Oil & Gas
Non-Trivial Trivia
How well do you know Alaska’s oil and gas industry?
By Connor Lockmiter
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t’s easy to take oil for granted in Alaska. The average citizen knows enough to be grateful that money from petroleum development is the reason the statewide income tax was abolished and why the Permanent Fund was established, sharing its dividends with residents each year. Beyond that, anyone not connected to the industry can be confused or overwhelmed by the terminology. Well, here’s some whelmable knowledge to increase appreciation for Alaska’s richest resource—and sharpen skills for pub trivia, as a bonus.

True or False: All of Alaska’s oil and gas resources are located near the northern coast of Alaska, often referred to as the North Slope.
Oil production fields located near the north coast of Alaska are generally referred to as the “North Slope,” but it is not the only oil and gas resource in Alaska. Cook Inlet is Alaska’s second commercial oil region—or rather, first. The Swanson River oil field northeast of Nikiski was discovered in 1957 and is still producing today. Most wells in Cook Inlet are underwater, though, beneath ten offshore oil platforms and two offshore natural gas platforms.
True or False: The terms “North Slope” and “Prudhoe Bay” are interchangeable, referring to any oil coming from Alaska’s Arctic region.
Prudhoe Bay is the name of one unit on the North Slope—yes, the largest and the site of the Prudhoe Bay Operations Center, the central camp for thousands of workers. However, ten other units are currently producing. Milne Point, northwest of Prudhoe Bay, is another onshore unit operated by Hilcorp, which also operates Northstar and Duck Island, just offshore from Prudhoe Bay. ConocoPhillips owns nearly all of the Kuparuk River, Colville River, and Greater Mooses Tooth units, west of Prudhoe Bay. ExxonMobil owns Point Thomson, to the east. That leaves Oooguruk and Nikaitchuq, two offshore units owned by Italian oil company ENI, and the Badami unit owned by Savant Alaska. Another ten units are designated on the North Slope but are not currently producing anything.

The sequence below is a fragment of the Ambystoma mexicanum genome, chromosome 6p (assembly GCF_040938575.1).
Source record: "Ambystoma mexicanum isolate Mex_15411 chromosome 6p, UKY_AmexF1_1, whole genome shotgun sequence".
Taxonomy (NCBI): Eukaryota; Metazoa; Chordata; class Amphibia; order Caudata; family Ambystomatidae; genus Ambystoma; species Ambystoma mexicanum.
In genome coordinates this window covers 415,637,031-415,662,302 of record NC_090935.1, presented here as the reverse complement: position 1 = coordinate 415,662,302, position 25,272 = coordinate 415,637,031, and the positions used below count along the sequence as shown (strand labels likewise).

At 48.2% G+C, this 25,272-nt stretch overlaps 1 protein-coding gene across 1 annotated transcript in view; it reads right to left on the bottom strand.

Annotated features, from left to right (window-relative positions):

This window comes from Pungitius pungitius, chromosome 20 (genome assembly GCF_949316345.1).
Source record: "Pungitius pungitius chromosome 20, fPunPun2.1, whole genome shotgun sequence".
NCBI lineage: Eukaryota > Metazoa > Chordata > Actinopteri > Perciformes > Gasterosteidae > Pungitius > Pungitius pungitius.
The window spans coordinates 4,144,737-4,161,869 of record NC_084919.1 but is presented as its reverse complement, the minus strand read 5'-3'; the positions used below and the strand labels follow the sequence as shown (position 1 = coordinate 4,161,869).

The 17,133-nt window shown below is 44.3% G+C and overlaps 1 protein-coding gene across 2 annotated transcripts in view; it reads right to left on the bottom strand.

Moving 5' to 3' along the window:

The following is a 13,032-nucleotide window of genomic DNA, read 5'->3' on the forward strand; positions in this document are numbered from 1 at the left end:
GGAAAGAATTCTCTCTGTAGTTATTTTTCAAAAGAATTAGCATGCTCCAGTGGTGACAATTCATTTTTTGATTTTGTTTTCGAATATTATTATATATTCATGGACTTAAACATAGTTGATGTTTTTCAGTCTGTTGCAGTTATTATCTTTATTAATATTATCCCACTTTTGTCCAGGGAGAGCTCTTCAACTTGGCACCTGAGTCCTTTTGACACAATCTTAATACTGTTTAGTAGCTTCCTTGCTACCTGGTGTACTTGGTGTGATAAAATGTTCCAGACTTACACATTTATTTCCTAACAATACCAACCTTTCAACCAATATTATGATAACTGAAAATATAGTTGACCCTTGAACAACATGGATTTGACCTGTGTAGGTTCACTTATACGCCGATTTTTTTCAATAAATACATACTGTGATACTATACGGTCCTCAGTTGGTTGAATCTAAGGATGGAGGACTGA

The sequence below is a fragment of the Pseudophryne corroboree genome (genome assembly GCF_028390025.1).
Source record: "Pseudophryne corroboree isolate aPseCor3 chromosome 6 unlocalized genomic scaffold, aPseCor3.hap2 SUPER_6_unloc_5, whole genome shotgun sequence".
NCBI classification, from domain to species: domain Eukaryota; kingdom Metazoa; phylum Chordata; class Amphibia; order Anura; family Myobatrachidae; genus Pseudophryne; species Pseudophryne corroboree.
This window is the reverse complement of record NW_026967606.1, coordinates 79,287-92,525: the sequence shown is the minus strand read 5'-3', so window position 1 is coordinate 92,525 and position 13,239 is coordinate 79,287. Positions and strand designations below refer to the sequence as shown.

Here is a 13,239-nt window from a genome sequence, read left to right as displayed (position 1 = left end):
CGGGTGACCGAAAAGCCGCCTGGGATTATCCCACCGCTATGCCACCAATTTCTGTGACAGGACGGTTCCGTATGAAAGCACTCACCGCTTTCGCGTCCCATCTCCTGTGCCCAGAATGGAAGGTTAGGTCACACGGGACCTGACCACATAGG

True or False: Three companies control more than half of the land leased for oil production in Alaska.
Alaska has issued leases for approximately 3.2 million acres for oil production. Three entities associated with ConocoPhillips control 566,870 acres. Two entities associated with Hilcorp control 759,743 acres. An entity associated with Oil Search, recently merged with the Santos group, controls 540,328 acres. Combined, these three companies control approximately 55 percent of the currently issued leases.
True or False: The Trans Alaska Pipeline System (TAPS) crosses three mountain ranges to bring oil from the North Slope to the shipping terminal in Valdez.
TAPS, constructed from 1974 to 1977, stretches 800 miles from the North Slope to Prince William Sound. The pipeline crosses the Brooks Range, the Alaska Range, and the Chugach Range. It also crosses 34 rivers and nearly 500 smaller streams.
True or False: Oil production flowing through TAPS today is approximately one-third of the flow rate that the pipeline had at its peak.
It’s less than that. The average throughput of oil through TAPS in February 2022 was 501,981 barrels per day. The highest daily throughput was 2,145,297 barrels in a single day on January 14, 1988. That makes today’s production approximately one-quarter of the throughput that the pipeline experienced at its maximum.